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Writing the Urban Jungle

Reading Empire in London from Doyle to Eliot
Joseph McLaughlin

BUY Cloth · 234 pp. · 6 × 9 · ISBN 9780813919249 · $65.00 · Mar 2000
BUY Paper · 234 pp. · 6 × 9 · ISBN 9780813919720 · $23.50 · Mar 2000

Much has been written about cultural imperialism and the effects of Britain and British culture on colonized people, but Joseph McLaughlin suggests that the influence worked both ways. Focusing on the relationship between the literature of British imperialism and turn-of-the-century metropolitan culture, Writing the Urban Jungle offers an account of the cultural confusion caused by bringing the foreign home.

Narrative, plots, and language formerly used to describe the colonies, McLaughlin argues, became ways of reading and writing about life in London, "that great cesspool into which all loungers and idlers of the Empire are irresistibly drained," as Arthur Conan Doyle's Dr. Watson describes it in A Study in Scarlet (1887), the initial Sherlock Holmes tale. Canonical and popular literature by Doyle, Margaret Harkness, Joseph Conrad, and T. S. Eliot, and the literature of social reform and urban ethnography by General William Booth of the Salvation Army and Jack London all display this inversion of colonial rhetoric. By deploying the metaphor of "the urban jungle," these writers reconfigure the urban poor as "a new race of city savages" and read urban culture as a "Darkest England," an Africa-like place rife with danger and novel possibilities.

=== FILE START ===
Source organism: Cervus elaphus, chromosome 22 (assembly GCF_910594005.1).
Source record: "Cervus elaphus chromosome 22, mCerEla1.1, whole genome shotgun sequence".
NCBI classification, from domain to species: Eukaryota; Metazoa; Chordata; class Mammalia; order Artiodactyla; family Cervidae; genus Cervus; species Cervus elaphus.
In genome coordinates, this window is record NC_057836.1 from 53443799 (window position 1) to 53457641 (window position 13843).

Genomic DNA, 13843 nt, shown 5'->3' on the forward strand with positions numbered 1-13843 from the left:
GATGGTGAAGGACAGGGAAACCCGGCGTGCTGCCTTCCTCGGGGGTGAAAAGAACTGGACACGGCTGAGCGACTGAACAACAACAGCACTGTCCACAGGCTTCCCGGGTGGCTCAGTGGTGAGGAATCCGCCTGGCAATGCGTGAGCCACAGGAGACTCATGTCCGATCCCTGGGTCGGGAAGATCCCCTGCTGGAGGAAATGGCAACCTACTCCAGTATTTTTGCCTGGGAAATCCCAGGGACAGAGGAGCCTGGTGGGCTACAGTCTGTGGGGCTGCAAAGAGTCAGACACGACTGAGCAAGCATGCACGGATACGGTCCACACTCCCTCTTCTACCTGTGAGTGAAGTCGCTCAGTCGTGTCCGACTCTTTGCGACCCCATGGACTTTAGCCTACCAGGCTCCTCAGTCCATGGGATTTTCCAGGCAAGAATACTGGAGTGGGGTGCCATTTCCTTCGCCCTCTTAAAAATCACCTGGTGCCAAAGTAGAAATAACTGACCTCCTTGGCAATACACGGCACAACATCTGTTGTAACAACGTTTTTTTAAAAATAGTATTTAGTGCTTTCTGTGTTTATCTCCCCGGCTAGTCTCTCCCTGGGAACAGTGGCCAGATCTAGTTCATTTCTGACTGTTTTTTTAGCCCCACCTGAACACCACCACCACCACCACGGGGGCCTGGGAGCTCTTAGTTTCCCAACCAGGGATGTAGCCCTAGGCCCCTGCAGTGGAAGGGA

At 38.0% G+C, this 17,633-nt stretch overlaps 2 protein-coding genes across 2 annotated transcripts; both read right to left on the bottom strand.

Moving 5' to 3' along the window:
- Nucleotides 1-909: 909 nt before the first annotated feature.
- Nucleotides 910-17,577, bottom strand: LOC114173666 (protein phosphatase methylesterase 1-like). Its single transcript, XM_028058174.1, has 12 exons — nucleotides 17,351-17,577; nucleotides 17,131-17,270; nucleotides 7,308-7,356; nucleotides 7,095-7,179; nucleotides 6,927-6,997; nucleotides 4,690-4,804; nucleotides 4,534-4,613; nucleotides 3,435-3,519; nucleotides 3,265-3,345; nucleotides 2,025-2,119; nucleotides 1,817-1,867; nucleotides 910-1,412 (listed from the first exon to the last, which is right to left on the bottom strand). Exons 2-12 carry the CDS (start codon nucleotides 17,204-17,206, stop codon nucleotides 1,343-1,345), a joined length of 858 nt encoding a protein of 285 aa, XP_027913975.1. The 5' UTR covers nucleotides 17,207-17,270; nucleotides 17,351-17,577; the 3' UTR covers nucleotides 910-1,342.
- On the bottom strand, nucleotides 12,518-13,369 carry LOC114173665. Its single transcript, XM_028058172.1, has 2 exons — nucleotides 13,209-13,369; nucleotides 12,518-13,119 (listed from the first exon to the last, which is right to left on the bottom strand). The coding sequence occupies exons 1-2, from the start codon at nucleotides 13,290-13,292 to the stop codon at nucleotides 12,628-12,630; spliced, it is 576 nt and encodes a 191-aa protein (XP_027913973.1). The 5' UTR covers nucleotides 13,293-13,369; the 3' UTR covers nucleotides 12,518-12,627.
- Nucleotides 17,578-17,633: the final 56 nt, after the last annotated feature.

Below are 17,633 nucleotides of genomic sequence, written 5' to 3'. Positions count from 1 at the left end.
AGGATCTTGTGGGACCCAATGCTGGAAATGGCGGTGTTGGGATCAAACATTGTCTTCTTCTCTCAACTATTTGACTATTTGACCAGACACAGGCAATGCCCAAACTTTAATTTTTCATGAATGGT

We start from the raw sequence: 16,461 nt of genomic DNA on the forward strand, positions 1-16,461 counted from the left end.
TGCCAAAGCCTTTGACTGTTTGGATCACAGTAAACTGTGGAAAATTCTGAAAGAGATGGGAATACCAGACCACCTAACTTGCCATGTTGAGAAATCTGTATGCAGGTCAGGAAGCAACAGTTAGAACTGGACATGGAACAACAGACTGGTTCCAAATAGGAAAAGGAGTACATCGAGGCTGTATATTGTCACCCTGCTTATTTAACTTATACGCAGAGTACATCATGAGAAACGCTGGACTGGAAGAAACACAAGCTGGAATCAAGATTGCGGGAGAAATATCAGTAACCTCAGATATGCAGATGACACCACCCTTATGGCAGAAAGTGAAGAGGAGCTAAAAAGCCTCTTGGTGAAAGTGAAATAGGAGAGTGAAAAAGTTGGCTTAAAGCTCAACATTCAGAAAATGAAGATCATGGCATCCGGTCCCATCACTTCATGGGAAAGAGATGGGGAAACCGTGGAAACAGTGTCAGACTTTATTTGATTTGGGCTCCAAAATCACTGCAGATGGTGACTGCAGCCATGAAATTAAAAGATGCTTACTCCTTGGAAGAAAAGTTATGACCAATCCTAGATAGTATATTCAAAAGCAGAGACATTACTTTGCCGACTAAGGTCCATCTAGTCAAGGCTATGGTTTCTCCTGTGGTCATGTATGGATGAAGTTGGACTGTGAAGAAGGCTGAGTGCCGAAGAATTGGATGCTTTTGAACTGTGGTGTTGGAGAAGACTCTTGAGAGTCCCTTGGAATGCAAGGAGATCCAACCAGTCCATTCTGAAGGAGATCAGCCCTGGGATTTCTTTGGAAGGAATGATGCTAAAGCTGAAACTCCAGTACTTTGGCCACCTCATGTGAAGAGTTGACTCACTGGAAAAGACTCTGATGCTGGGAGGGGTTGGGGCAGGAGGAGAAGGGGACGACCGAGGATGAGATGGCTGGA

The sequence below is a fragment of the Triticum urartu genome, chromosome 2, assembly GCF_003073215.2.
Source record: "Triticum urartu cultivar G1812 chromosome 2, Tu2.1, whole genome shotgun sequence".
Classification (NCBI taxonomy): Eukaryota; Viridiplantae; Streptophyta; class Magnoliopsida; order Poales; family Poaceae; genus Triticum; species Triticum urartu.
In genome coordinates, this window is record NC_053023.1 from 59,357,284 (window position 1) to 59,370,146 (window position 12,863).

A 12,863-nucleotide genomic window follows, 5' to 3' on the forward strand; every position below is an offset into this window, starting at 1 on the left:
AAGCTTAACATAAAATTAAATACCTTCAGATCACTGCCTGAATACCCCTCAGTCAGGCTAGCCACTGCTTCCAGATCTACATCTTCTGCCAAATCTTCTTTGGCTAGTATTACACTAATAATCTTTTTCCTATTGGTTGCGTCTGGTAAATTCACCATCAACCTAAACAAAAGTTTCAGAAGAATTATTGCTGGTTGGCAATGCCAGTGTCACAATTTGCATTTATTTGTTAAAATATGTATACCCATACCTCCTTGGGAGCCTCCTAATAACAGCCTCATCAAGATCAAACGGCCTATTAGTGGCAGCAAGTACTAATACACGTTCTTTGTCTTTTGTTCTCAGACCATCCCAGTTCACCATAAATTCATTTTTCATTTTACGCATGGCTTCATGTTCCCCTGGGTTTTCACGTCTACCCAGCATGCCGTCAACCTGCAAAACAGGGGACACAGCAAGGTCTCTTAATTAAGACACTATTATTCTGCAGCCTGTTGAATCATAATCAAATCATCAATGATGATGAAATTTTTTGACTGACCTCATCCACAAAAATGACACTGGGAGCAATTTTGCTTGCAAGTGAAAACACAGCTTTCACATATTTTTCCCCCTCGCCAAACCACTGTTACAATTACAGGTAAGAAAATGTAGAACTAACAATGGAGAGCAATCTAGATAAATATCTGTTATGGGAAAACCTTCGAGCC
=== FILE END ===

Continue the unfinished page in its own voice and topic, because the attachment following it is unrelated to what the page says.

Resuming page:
Drawing from and extending the field of criticism pioneered by Edward Said, Writing the Urban Jungle presents a powerful new paradigm for reading late-Victorian, modernist, and postcolonial literary and historical texts. It also provides a fresh tool for urban anthropologists working in our own fin-de-siècle.


A highly original study of the connections between the rhetoric of colonialism and of metropolitan culture in turn-of-the-century Britain. The argument that the image of the urban jungle becomes part of a discourse, rooted in colonial experience but transferred to the metropolis, has impressive explanatory power. The writing is lucid, jargon-free, lively and occasionally playful—a pleasure to read.

Alex Zwerdling, University of California at Berkeley

About the Author(s): 

Joseph McLaughlin is Assistant Professor of English at Ohio University.

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